The Courier News from Blytheville, Arkansas on June 3, 1967 · Page 6
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The Courier News from Blytheville, Arkansas · Page 6

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Blytheville, Arkansas
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Saturday, June 3, 1967
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Page 6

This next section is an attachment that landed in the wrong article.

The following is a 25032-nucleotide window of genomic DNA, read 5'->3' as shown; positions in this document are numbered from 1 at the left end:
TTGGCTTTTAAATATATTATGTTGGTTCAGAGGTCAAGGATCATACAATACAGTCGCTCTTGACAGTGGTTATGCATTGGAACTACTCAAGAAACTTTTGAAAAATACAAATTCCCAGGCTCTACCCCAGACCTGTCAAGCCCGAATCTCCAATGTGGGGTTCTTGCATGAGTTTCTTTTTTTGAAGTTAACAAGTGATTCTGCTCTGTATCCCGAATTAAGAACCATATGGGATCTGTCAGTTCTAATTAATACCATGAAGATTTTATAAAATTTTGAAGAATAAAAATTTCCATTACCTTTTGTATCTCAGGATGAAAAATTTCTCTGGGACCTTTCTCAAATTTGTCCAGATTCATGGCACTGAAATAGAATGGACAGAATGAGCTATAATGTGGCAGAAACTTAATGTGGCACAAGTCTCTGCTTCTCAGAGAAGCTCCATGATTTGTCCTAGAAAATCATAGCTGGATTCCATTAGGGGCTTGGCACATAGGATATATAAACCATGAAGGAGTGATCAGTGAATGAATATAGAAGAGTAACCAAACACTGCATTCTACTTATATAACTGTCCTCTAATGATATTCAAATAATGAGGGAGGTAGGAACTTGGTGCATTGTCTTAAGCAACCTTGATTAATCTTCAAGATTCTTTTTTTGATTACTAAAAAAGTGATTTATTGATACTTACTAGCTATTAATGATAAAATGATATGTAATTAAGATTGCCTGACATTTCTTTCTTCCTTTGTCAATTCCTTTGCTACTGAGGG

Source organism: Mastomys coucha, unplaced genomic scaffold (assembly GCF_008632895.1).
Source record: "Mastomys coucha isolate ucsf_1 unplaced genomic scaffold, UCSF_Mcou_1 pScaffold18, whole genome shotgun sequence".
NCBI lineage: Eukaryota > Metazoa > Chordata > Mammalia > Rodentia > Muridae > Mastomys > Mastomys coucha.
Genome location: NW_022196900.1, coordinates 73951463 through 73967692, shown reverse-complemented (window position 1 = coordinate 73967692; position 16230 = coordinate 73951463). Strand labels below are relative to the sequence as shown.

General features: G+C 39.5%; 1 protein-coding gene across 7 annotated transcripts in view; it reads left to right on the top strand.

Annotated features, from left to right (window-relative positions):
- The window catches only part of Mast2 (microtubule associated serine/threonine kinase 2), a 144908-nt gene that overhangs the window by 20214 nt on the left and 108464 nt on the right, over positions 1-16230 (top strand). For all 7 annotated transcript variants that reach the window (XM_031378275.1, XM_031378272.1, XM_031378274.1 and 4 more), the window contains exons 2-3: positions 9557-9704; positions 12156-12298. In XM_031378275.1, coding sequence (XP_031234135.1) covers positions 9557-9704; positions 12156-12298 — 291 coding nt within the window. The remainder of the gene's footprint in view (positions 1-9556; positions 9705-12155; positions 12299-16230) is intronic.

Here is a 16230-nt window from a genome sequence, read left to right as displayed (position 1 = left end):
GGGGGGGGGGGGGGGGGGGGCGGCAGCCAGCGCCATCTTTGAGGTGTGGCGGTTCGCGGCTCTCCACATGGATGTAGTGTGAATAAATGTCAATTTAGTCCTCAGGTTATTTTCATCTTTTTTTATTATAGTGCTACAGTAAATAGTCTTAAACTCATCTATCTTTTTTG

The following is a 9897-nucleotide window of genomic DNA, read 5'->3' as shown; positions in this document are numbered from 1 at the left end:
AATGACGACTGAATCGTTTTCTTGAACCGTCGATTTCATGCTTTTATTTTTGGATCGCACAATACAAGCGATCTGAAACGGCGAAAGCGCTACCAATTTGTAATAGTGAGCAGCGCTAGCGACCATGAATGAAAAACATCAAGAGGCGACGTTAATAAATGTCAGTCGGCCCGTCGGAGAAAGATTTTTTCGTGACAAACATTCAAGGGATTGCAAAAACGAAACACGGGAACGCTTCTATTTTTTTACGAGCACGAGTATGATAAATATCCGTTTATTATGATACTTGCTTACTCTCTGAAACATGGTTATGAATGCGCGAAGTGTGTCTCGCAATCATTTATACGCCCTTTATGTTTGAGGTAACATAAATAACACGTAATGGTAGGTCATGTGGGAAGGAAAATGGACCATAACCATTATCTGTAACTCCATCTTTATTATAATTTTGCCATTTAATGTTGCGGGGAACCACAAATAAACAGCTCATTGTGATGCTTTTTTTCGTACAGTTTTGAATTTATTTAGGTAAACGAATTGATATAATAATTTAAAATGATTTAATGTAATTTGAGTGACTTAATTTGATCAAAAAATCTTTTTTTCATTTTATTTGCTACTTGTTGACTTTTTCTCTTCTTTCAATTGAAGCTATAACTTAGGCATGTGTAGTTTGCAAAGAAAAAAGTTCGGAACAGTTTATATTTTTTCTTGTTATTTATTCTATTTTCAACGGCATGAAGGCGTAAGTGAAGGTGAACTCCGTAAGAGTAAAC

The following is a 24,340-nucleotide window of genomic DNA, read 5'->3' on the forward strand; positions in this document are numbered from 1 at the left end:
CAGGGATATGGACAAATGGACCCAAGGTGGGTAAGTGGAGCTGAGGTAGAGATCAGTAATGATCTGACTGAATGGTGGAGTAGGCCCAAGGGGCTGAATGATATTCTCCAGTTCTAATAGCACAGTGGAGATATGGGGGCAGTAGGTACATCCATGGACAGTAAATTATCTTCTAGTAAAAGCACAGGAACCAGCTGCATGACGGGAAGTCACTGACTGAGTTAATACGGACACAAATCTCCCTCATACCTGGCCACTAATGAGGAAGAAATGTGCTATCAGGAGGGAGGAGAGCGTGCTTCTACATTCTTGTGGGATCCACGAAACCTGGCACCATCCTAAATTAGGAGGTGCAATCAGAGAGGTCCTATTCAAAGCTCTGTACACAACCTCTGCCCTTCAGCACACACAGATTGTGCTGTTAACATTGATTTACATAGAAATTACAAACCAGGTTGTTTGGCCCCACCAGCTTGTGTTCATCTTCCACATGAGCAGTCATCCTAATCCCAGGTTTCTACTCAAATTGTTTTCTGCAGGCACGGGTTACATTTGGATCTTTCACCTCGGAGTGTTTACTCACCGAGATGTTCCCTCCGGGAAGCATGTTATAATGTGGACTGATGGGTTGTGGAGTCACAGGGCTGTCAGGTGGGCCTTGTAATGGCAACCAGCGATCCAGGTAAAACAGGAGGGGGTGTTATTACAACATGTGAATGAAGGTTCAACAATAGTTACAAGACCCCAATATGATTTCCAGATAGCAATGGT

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THE FUTURE IS IN THEIR HANDS Judy Docs Some Amazing Putting in St. Louis-67 Denny Lemaster _ Joe Sparma Joel Horlen THF FUTURE in pitching belongs to these six young men. From left, Danny i IvJlP, \tl'rn . raves- Joe Sparma, Detroit Tigers; Joel Horlen, Chicago m l;^^^ ™» mm iiiiii " 11 " 11 " " """ ' " ' "'""" " Larry Dlerker Bob Veale Jim Lonborg SACRAMENTO. Calif. - Henry Clark, 214, San Francisco, j | outpointed Steve Grant, M3Vs, ^ Oakland, 12. | NASSAU. Bahamas - fsma t Bahama, 168, Bimini, outpoint- = ed Herman Dixon, 163, Miami, 10. White Sox; Larry Dierker, Houston Astros; Bob Veale, Pittsburgh Pirates; and Jim Lonborg, Boston Red Sox. Second Fastest Time in History Ryun, Just Experimenting, Runs 3:51.3 Mile LOS ANGELES (API-Kansas' fabulous Jim Ryun ran the second fastest mile in history - 3:53.2 — but the personable young sophoinore said Saturday he is still "experimenting." ' Ryun, who of course holds the first fast : est time, the world record 3:51.3, turned in his brilliant performance in the Coliseum- Complon Invitational Friday night before 22,705. And he did it with virtually no opposition. Closest to Ryun at the finish was a former Kansan, John Lawson, some 50 yards back in 4:01.1. * * * The mile shared honors with several others events. Australia's distance champion Ron Clarke, eased up in the final strides', took the 5,000 meters in 13:39.8 which hardly challenged his world record 13:16.6. Texas Southern's Jimmy Hines defeated the world record holder, Tommie Smith of San Jose State, in their 220 battle, 20.5 and 20.6. Smith's record is 20 flat. Earlier Hines won the 100 meters in 10.2. His double won him Athlete of the Meet honors. * * * "I'm quite satisfied with the race, especially the time," said Ryun. "But I feel I am working on a better over-all season schedule this year. In other words, my goal is to hit a peak later in the season. Ryun wili run at Albuquerque, N.M., next week in the U. S. Track and Field Federation meet. * * * "This was sort of an experimental race," he continued. "I've been doubling up practically all season so I didn't know what I could do in a single race." "This was my slowest finish all year," Hines said, adding he felt he beat Smith on. the turn. He said he thinks he can run 20 flat or under before the season is over. UNION CHEWY BACKS OUT Dud Casons Take Two TOMMY KELLY ... MARV MUSGRAVES ... A Pair of Winning Pitchers (Courier News Photo) D/CKSON VS. CERRUDO British Final All-America By RONALD THOMSON FORMBY, England (AP) Bob Dickson shook hands wi'h Ron Cerrudo todRy and went into the all-America final of the I par throughout seven round: British Amateur golf champion over Formby's 6,854-yard, par sippi tournament at Colorado Springs, Colo. Both American Walker Cup players have been well unde ships saying: "come out fighting, boy." "You can bet on that," said Cerrudo. "And don't forget our last match together." 72 course. I'm putting well above my normal standard," Dickson mnormal stadard," gdickson said. "I'm finding no trouble in Dickson, 23-year-old Oklaho- sinking lhe long oneSt It . s those ma State University gradual- little easy ones t!]at are dim . from Muskogee, was a slight | cu ] t favorite to defeat Cerrudo in the \ Both final j sts agreed Formby first all-American final in the, wa j p i aving Hj; e m American British Amateur since 1959. ] course ' Three years ago Cerrudo de-1 feated Dickson, rated by most i .»,. ._ _ experts as me finest golfer in Cheney Out Front at Texorkana this year's British champion-! ship. 2 and 1, in a Trans-Missis- j By ED HAYES Sports Editor They're disappointed. Not about what happened at Light Brigade Field last night but about what isn't going to happen tonight. Blytheville American Legion baseball coach Dwight Williams and business manager S.D. Bray made a dozen or so telephone calls this morning, hopeful of getting a replacement here tonight for Union Chevrolet of Memphis. The Memphis club called off its scheduled battle because, apparently, the big city boys weren't ready yet. The telephone calls were unsuccessful by 9:30 a.m., so there is nothing doing at Light Brigade Field until the 2:30 doubleheader tomorrow afternoon with the Whitehaven Boosters. Blyflieville's Dud Casons beat Helena twice last night in a pair of seven-inning jobs, 3-2 and 6-2. Kenny Beard drove in the first Blytheville run with a screaming triple to left center in the second inning. The DCs added a pair of runs in the third on only one hit, an infield chopper by Jimmy Wagner. There were also two walks and an infield error. The Blytheville pitching was tidy. The Helena pitching was not. That's the story. • . . The Casons' Tommy Kelly was smooth and stingy in the twilight scuffle but went slightly flimsy in the seventh and had to be bailed out by Bobby George. There were no jams until the seventh when Helena tightened the situation with back-to-back singles. When an infield smack loaded the sacks, Williams strolled out . and moved George from third to the hill and Kelly got a stout, well-earned hand. * * * George did v,*iat he was supposed to do; got Judd Grace to hit the ball on the ground. Blytheville got a forceout out of it but a wild throw to first allowed two runs. But never fear. George had to good cheer: he struck out the next two batters to end it. Quick-working Marv Musgraves got into hot water quickly in the nighty. The Blytheville hurter, after yielding two walks, was greeted with a three-bagger by John O'Berle in the first inning. After that the kid struck out four in a row and set the visitors down in order until the sixth. He almost hurt himself with wildness but was saved by some good infielding. Blytheville ran four runs in the fifth inning on four walks, an error and Lee Forestiere's hot single to right. Musgraves allowed two hits and fanned eight in six innings. Ronnie Howell pitched the seventh and struck out two. Kelly srtuck out seven in the opener. Catcher Pat Negro Superstars Huddle about Cassius CLEVELAND (AP) - Cassius Clay and several other Negroes prominent in sports are scheduled to be in Cleveland Sunday amid speculation that Clay may be considering changing his mind on being drafted in the Army. Clay refused to be drafted last month and was stripped of his heavyweight boxing title. Jim Brown, who has been trying to persuade Clay — or Races Sunday TEXARKAXA, Ark. (AP) - j Jack Cheney of North Little I Rock fired a two over par 74 ! and took a onestroke lead in I the golf competition of the Arkansas Junior Olympics Friday. Cheney has a one stroke lead j over Danny Sikes of Springdale Willie Stroope will compete as a team and in direct compi- tion in the tennis finals. Story and Stroope play Jim Stock car races at Osceola ! in the 17-18-year-old division j singles division. Stephenson and David Beauch Camp, both of Fayetteville. in the doubles final and then face each other in the finals of the Speedway were called ot'f last j Guy Gardner of Russellville and night because of wet grounds, '•• Jim Knight of Texarkana tied The speed scene shuts to Ely-1 for first in the 15-16-year-old di- theville Speedway Sunday night. | vision with 77s. The final round 6 o'clock time trials, 8 o'clock j is scheduled for tcday. Magnolia's Wallace Story and | Olympics. Finals in track and field will be held Saturday. The winners in the 17-18-year-old division of the various events -.rill be eligible for the national Junior Super Golf, Leader's Goal at Memphis By BOB GILBERT ] Stockton at Fort Worth. Tex. | last week at Oklahoma City, Associated Press Sports Writer The weather is even similar, j and continued his sharpness MEMPHIS. Term. lAP) Dave Hill would like nothing better than to be a copycat— 'Dave bad a super game out there, and so far in this tourna ment I've played my best golf to match Dave Stockton's pat-1 this year—my best 36 holes tern of success two weeks ago— and he is halfway there. Hill, a powerful tee shot artist from Jackson. Mich., carried a four-stroke lead into to.... day's third round o/ the $100,000 Memphis Open Colt Tournament. He had a 9 under ' par 131. That was the margin Stockton held in the same round when h« ;"" won the Colonial Invitation at "-'•• Fort Worth, Tex. In (act, Hill '"" has shot » 55-88 hers a sdid since I won the Denver Open in 1961," Hill said. Challenging Hill as the third round began ww* three players tisd with 5 under par 13os'—Gary Player, Bruce Crampton and Chuck Courtney. •* + + For Player, who returned to the .tour recenty after six weeks at his ranch in South Africa. th« past two weeks have Seen amazing. He played well in losing a playoff to MiUer Barber here. You've got to have a hobby, and my ranch is me—nid.O and my ranch is mine—1,000 acres with cattle, horses and fishing lakes. But it's not very good to lay off that long...play ing only three rounds In six weeks. This has amazed me." Crampton, who left the tour last week to study film and cotrect his swing, said his M Friday probably was his best round in two years. Seventy-nine players at 145 or under qualifisd for th« final two days-Bit second largest field on the 1967 tour. Speed, Speed, Speed at ASU JONESBORO — Torrid is the word that may best sum up the way Arkansas AM&N runs the relays . Track buffs have a chance to see how the speed demons operate when the Golden Lions foursome run in the Festival of Champions track Invitational at Arkansas State University's Kays Stadium tonight. Tickets for the meet are $1 for adults, 50 cents for students and $1.50 for finish line seats, on sale at the gate. First event at 6 o'clock. Muhammad Ali as the boxer prefers to be known — to make the move, also is to be in the huddle. The meeting is to be held at the Negro Industrial and Economic Union headquaters, Brown is executive director and president of the Union. A spokesman for the organi- ation who announced the meeting said that others scheduled to attend include Bill Russell, coach of the Boston Celtics; Bobby Mitchell of the Washington Redskins; Lew Alcindor, star of the UCLA basketball team; John Woolen, a guard for the Cleveland Browns, and Gale Sayers of the Chicago Bears. Riding Academy Join in on the fan — come out and let me teach yon to ride * horse for only $2.00 per hour.- SAM FINCHER Ph. JO t-2848 1 Miles 8E Big Lake Bridge WE HAVE LEASED THE STORAGE FACILITIES OF SWIFT & CO. OIL MILL HI WAY 61 SOUTH For the purpose of buying wheat... and to give our Customers Faster Service TOP PRICES — CALL ON US PO 3-3756 RED TOP GIN NORTH HIWAY 61 Harper helped him by picking a runner off first. The two games tomorrow with Elmer Ray's Whitehaven Boosters are seven- inning projects. FIRST GAME HELENA 000 0|)0 2—2 7 1 DCc 012 000 X—3 2 1 WP—Tommy Kelly. LP—Charier Terrell. Umpires—Ollle McAdoo and Mickey shelton.. SECOND GAME HELENA 200 000 0—2 2 2 DCc 101 040 X—6 5 fl WP—Marv Musgraves (Ronnie Howell 7th). LP—Bo Bryan. Umpires-—Shelton and McAdoo. Ol- flclal scorer—Paul Human. - invitational golf .—•---was Judy Kimball, mainly be- took third with a par-matching a cause of some amazing r . . gave her a two-under-par 34-w; -67. 1 She needed only 21 putts for her round. Defending champion Mann ' at i. In lOfl nlllS vyvlu.'l'J place with a 71 was Carol COURIER NEWS PAUE SIX MAY LEADERS Jim Zielinski We are happy to announce that these two men were leaders in sales for the month of May. Mr. Maxwell was the leading salesman in new car sales and Mr. Zielinski was the leader in used car sales. See one of these men for a RED CAP ... RED HOT deal during the month of June at their beautiful new home on South 61' Highway. BOB SULLIVAN CHEVROLET-CADILLAC CO. WE ARE NOW LOCATED AT OUR NEW LOCATION: 1401 So. Division (So. 61 Hi-way) Ph. PO 3-4578 THIS GROWING-U BUSINESS A home-delivery newspaper route ie a "growing up business" wafike any other. It atone provides a youngster with an opportunity to put muscle into what he is taught in school, by putting him » a part-time business where he buys at wholesale and sells at retail; serves all kinds of people; keeps his own records; makes his own collections; and discovers the rewards of salesmanship. Here he learns, before his classmates, the importance of responsibility, self-reliance, punctuality and courtesy, and adopta right attitudes about what will be essential to his future success. Encouraged by parents who realize the many benefits which come from route management and by men who are interested in and trained to work with boys, he will some day look back on hit newspaper route experience and say "This was whan I really started growing up". If you hove a toner know of a youn&ter who might sirwiarly pro/!* by hating Muwpoper route experience, ptatc or write to our Cireu- lotion Dtoartmmt. BLYTHEVILLt COURIER NEWS